Beaten-down banks lead FTSE higher
LONDON (Reuters) - The top share index edged higher on Thursday helped by a bounce in several heavyweight banking stocks including HSBC (HSBA.L), although volumes were once again low and chart support for the move remained weak.
After falling 2.5 percent in the previous 3 sessions to near a technically oversold level, the bank, in focus during a U.S. Senate hearing on money laundering that some analysts said could result in a $1 billion fine, rose 0.6 percent.
Fellow Asian-focused peer Standard Chartered (STAN.L) led sector gainers, however, with a gain of 2.3 percent.
"Banks are recovering from a few difficult trading sessions regarding the issues with (banks allegedly rigging) Libor and HSBC more recently," said Michael Symonds, a strategist at 1Daiwa Capital Markets.
The cyclical sector led the market higher, adding a total of 8.7 points to the broader FTSE 100 .FTSE, which ended up 0.5 percent, or 28.42 points, at 5,714.19 points.
The index had struggled to breach and hold above 5,700 points during the last two weeks and in spite of doing so on Thursday, Dmytro Bondar, a technical analyst at RBS, cautioned of the potential for a marked slide in the coming days.
"It has been in this upper-sloping bearish channel since the beginning of June ... What is important is that it stays within the channel as once the price falls below the lower limit and we get a few negative days, it could be a trigger for a major sell-off," he said.
In spite of the market gains, volumes were low at just 79 percent of the already weak 90-day daily average.
Miners added their weight to the index gains and continued a recent recovery, led by Rio Tinto (RIO.L), up 1.7 percent and BHP Billiton (BLT.L), up 1.4 percent, helped by gains across the base metals complex on hopes for fresh China stimulus.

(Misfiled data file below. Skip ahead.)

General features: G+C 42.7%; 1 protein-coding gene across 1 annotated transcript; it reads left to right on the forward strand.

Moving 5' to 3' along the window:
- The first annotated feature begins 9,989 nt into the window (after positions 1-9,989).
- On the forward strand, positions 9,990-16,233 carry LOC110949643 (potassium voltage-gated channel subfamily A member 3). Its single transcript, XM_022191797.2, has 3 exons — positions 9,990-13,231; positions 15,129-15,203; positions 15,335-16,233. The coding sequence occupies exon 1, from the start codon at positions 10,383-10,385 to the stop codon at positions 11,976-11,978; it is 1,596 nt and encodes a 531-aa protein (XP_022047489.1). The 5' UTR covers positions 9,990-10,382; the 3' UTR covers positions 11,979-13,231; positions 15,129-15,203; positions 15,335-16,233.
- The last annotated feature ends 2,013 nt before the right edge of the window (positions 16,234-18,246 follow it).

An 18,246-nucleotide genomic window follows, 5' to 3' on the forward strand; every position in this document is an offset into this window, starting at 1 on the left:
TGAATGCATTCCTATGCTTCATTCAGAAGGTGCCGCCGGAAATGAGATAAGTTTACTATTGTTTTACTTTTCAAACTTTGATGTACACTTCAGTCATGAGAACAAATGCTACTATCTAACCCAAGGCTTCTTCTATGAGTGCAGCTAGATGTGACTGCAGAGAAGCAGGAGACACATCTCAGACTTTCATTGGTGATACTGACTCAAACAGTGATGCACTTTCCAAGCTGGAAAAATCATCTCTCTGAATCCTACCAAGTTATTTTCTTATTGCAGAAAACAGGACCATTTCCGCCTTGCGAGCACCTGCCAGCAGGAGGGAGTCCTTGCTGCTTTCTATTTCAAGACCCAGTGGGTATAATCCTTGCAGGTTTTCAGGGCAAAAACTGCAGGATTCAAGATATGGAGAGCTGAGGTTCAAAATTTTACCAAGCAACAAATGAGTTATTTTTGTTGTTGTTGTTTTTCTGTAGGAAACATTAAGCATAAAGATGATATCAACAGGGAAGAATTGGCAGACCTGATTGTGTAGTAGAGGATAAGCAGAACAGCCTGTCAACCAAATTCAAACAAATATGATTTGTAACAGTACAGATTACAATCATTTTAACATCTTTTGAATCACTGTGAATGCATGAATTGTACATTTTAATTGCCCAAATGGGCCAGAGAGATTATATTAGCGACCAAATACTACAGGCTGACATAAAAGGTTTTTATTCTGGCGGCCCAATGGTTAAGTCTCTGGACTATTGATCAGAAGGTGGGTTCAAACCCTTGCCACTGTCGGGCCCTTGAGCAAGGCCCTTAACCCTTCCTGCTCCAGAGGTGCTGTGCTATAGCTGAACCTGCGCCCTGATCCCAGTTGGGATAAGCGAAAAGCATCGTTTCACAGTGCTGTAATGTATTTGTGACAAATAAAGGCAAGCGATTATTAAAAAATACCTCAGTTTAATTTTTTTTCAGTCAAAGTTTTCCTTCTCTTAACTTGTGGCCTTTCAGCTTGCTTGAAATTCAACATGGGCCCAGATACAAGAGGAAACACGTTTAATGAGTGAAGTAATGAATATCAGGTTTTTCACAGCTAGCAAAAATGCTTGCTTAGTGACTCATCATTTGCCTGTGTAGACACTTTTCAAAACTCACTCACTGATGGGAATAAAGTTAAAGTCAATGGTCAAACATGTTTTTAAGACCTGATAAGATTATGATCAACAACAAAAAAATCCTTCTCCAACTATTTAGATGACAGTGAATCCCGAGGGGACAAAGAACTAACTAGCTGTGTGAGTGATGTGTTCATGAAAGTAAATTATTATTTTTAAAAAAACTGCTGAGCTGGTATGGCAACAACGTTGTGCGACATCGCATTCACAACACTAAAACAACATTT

"Miners are doing well because copper has had a very good run today, that's mainly based on hopes of more easing in China over the weekend," said Ioan Smith, a strategist at Knight Capital.
Emerging markets were a key factor dragging the worst-hit sector, integrated oils, lower after gas firm BG Group (BG.L), down 2.1 percent, was hit by a Credit Suisse downgrade to "neutral" from "outperform" on the back of production headwinds in Brazil.
"We are particularly concerned about the key area of growth - Brazil - given its importance to value and the well-known supply chain issues in the local market," its analysts wrote in a note.
"BG's investment case is now about execution to deliver on its growth targets to 2020 from Brazil and Australia. Capturing the value identified in exploration is challenging due to the risk of: (a) cost overruns and (b) late delivery," they added.
The biggest drag on the index, however, was telecommunications company Vodafone Group Plc (VOD.L), which saw a sharp drop in its share price towards the end of the session after hopes for a special dividend from its U.S. joint venture dimmed.
The fall came after a Verizon executive said that the distribution of a dividend payment to Vodafone from their joint Verizon Wireless venture would not be discussed the firm's next quarterly board meeting.
Vodafone stock, which had been bid up in anticipation of the dividend, fell 1.2 percent in heavy volume of more than one and a half times its 90-day daily average to take 4.2 points off the index.
UK retailers, fighting to hold onto sales in a recession-hit market, were also among the top fallers, with Kingfisher (KGF.L) down 1.3 percent after a weak update in which it said sales had been hit by poor summer weather.
UK retail sales data for June came in weaker than expected on Thursday, the Office for National Statistics said.
(Editing by Simon Jessop)
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